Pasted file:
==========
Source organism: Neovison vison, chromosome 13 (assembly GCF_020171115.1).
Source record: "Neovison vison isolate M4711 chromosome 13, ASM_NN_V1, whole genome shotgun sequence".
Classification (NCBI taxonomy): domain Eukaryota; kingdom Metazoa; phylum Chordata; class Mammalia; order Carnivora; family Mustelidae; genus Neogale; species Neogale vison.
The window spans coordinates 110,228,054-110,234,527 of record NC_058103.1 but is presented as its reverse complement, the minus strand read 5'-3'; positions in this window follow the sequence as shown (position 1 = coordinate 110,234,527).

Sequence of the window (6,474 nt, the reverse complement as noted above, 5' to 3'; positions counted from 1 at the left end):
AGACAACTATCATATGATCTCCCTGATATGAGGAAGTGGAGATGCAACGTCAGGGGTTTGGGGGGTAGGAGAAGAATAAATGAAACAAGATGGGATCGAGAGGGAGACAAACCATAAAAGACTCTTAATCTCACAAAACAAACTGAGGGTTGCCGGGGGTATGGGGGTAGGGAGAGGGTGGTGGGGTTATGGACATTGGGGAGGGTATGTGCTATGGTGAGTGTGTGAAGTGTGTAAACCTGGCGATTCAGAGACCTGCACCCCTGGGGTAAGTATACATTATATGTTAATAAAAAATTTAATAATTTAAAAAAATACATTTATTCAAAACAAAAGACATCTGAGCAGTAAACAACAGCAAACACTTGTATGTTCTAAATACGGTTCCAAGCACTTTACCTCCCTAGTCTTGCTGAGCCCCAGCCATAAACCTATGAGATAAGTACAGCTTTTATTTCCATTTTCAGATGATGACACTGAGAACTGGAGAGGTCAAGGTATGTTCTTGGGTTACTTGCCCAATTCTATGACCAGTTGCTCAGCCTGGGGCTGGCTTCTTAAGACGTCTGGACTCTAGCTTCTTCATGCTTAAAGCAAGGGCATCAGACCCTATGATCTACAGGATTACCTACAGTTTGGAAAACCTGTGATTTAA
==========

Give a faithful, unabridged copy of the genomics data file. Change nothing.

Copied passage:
Source organism: Neovison vison, chromosome 13 (assembly GCF_020171115.1).
Source record: "Neovison vison isolate M4711 chromosome 13, ASM_NN_V1, whole genome shotgun sequence".
Classification (NCBI taxonomy): domain Eukaryota; kingdom Metazoa; phylum Chordata; class Mammalia; order Carnivora; family Mustelidae; genus Neogale; species Neogale vison.
The window spans coordinates 110,228,054-110,234,527 of record NC_058103.1 but is presented as its reverse complement, the minus strand read 5'-3'; positions in this window follow the sequence as shown (position 1 = coordinate 110,234,527).

Sequence of the window (6,474 nt, the reverse complement as noted above, 5' to 3'; positions counted from 1 at the left end):
AGACAACTATCATATGATCTCCCTGATATGAGGAAGTGGAGATGCAACGTCAGGGGTTTGGGGGGTAGGAGAAGAATAAATGAAACAAGATGGGATCGAGAGGGAGACAAACCATAAAAGACTCTTAATCTCACAAAACAAACTGAGGGTTGCCGGGGGTATGGGGGTAGGGAGAGGGTGGTGGGGTTATGGACATTGGGGAGGGTATGTGCTATGGTGAGTGTGTGAAGTGTGTAAACCTGGCGATTCAGAGACCTGCACCCCTGGGGTAAGTATACATTATATGTTAATAAAAAATTTAATAATTTAAAAAAATACATTTATTCAAAACAAAAGACATCTGAGCAGTAAACAACAGCAAACACTTGTATGTTCTAAATACGGTTCCAAGCACTTTACCTCCCTAGTCTTGCTGAGCCCCAGCCATAAACCTATGAGATAAGTACAGCTTTTATTTCCATTTTCAGATGATGACACTGAGAACTGGAGAGGTCAAGGTATGTTCTTGGGTTACTTGCCCAATTCTATGACCAGTTGCTCAGCCTGGGGCTGGCTTCTTAAGACGTCTGGACTCTAGCTTCTTCATGCTTAAAGCAAGGGCATCAGACCCTATGATCTACAGGATTACCTACAGTTTGGAAAACCTGTGATTTAA